Quebec justice system in the midst of ‘collapsing, say leading legal actors

The Quebec justice system is in the midst of “collapsing,” sagging under the weight of underfinancing and bedevilled by a “catastrophic” shortage of court personnel, with more than 20 per cent of employees resigning in a year, prompting leading legal actors to describe the situation as “embarrassing” and even more alarmingly, kindling a public lack of confidence in the province’s justice system.

The situation has never been so dire, worse than late this spring when a vexed legal community warned the Quebec government that the justice system, mired in a series of crippling labour standoffs that spurred mounting adjournments, was desperately in need of more funds to prop up the justice system. But while tense labour relations with a host of legal actors have subsided since the fall thanks to new collective agreements and a new legal aid accord, legal pundits assert far more has to be done to halt the exodus of courtroom personnel who are leaving in droves because remuneration is simply not competitive.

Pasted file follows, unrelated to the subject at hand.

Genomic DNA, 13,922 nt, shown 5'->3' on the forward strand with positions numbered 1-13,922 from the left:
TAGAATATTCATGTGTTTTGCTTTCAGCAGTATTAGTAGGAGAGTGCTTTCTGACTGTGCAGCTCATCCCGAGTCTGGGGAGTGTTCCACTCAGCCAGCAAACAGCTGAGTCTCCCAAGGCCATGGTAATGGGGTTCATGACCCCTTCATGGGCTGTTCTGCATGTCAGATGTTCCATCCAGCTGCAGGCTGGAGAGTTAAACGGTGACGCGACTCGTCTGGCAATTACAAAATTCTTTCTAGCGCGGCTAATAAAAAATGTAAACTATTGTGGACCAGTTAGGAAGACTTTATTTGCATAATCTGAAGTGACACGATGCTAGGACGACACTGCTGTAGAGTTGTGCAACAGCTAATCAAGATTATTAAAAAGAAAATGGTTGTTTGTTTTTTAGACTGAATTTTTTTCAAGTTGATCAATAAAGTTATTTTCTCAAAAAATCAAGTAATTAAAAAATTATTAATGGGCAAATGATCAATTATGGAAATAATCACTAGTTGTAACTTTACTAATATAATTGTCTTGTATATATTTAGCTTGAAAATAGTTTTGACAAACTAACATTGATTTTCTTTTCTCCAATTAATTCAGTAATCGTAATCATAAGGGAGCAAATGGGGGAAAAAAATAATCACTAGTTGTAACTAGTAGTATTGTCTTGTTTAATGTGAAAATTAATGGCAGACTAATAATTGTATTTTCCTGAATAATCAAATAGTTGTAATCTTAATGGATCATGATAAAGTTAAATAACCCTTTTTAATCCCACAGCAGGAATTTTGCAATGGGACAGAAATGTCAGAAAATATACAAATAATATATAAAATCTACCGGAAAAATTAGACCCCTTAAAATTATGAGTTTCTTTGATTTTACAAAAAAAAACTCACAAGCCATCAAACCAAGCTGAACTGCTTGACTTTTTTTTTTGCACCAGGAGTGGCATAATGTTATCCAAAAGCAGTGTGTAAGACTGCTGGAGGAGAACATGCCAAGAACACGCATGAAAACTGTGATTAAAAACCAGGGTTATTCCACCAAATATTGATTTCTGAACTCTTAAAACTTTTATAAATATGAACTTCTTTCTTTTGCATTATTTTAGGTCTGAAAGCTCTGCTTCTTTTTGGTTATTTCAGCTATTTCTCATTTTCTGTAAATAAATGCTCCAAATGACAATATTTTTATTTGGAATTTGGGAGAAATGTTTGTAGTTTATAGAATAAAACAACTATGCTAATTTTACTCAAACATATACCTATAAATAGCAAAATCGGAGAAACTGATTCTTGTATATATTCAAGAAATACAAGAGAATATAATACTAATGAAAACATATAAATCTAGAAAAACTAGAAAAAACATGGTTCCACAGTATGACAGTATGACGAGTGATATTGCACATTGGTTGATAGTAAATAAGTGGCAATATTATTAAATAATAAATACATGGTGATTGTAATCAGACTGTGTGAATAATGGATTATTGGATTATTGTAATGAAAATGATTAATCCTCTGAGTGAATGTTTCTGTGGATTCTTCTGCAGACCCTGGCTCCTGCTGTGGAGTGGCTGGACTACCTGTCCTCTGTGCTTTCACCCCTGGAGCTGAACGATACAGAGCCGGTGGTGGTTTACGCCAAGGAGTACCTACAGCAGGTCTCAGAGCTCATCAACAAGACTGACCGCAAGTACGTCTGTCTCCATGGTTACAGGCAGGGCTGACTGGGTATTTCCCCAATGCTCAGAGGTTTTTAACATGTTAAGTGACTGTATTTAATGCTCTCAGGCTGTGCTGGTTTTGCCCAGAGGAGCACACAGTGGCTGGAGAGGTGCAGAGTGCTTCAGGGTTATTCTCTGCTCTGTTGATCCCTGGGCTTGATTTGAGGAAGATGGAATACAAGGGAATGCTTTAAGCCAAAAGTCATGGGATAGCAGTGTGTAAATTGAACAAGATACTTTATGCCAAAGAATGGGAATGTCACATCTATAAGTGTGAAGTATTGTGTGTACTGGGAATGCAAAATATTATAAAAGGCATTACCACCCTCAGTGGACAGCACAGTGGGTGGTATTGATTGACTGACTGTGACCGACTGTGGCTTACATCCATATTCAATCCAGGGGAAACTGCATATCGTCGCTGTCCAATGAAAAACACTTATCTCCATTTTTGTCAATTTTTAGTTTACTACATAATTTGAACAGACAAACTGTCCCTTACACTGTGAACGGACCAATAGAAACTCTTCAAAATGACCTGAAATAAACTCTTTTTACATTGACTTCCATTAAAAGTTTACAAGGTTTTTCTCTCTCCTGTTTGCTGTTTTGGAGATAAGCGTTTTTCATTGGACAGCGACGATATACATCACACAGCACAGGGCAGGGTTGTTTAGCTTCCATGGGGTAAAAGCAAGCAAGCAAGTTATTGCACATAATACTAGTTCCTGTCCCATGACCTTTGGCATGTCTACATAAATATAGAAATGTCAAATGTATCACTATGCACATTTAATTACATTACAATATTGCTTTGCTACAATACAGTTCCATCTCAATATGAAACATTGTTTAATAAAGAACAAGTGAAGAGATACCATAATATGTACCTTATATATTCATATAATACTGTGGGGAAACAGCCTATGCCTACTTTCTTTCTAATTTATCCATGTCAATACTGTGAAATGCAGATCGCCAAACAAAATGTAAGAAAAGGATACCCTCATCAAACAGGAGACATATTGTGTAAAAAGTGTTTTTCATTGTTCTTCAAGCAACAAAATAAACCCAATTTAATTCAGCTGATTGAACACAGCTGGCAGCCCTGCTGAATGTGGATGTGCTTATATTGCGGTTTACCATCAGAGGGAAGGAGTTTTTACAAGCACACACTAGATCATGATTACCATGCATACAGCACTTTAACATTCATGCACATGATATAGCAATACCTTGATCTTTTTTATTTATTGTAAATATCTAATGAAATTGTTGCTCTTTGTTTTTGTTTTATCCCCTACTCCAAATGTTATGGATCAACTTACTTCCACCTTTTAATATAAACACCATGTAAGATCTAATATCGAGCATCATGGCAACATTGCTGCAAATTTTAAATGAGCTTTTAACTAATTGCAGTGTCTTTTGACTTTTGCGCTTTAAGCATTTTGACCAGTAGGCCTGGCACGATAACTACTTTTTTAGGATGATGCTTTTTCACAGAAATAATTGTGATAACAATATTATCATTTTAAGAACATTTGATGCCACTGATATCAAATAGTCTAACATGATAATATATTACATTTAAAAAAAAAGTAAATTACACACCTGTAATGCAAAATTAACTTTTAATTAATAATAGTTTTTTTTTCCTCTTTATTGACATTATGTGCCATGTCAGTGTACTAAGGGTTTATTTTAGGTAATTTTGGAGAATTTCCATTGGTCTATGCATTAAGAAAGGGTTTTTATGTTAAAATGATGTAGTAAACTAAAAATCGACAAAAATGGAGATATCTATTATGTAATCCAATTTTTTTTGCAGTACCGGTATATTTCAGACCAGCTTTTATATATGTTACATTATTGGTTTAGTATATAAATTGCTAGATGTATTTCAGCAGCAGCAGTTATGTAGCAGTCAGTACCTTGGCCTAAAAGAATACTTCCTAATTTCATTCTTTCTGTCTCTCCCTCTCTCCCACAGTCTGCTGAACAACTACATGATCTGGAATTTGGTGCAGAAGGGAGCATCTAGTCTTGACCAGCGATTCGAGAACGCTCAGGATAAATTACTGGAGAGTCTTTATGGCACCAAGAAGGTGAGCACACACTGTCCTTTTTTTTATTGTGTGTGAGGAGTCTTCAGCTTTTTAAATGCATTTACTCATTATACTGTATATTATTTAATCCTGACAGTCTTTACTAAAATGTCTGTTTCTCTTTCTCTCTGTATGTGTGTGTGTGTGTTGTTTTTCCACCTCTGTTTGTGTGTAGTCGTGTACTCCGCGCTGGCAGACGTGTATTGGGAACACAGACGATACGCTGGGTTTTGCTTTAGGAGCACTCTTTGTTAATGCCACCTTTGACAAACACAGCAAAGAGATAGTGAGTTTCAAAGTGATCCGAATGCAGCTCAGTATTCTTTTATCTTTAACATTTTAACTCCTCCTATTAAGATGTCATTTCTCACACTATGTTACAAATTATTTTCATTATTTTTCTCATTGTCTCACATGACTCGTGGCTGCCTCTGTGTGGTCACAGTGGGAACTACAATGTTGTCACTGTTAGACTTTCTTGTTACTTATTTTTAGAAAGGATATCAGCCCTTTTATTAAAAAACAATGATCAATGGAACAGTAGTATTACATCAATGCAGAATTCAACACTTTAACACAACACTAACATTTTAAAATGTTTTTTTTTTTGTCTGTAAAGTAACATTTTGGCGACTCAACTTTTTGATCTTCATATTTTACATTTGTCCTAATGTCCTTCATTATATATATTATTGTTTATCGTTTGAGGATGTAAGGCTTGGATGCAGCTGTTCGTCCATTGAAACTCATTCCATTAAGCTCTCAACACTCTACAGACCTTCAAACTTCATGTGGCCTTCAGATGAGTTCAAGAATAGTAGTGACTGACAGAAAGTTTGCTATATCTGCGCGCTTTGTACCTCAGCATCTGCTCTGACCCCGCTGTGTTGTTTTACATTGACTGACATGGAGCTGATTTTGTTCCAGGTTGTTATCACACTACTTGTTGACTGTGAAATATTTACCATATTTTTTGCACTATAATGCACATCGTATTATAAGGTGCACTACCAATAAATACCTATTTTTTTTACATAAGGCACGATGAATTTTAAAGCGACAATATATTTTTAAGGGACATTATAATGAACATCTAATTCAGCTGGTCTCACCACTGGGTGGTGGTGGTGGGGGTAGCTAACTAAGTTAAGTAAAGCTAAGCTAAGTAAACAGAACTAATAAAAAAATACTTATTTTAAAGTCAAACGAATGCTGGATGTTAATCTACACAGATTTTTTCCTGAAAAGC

“There is a crisis in the justice system that has led to a crisis of confidence,” noted Catherine Claveau, president of the Quebec Bar. “And I, as the president of a professional order whose primary mission is the protection of the public, when the situation of underfunding in particular means that our institutions are undermining the right of citizens to have access to effective and quality justice, well for me, this corresponds to a real crisis.”

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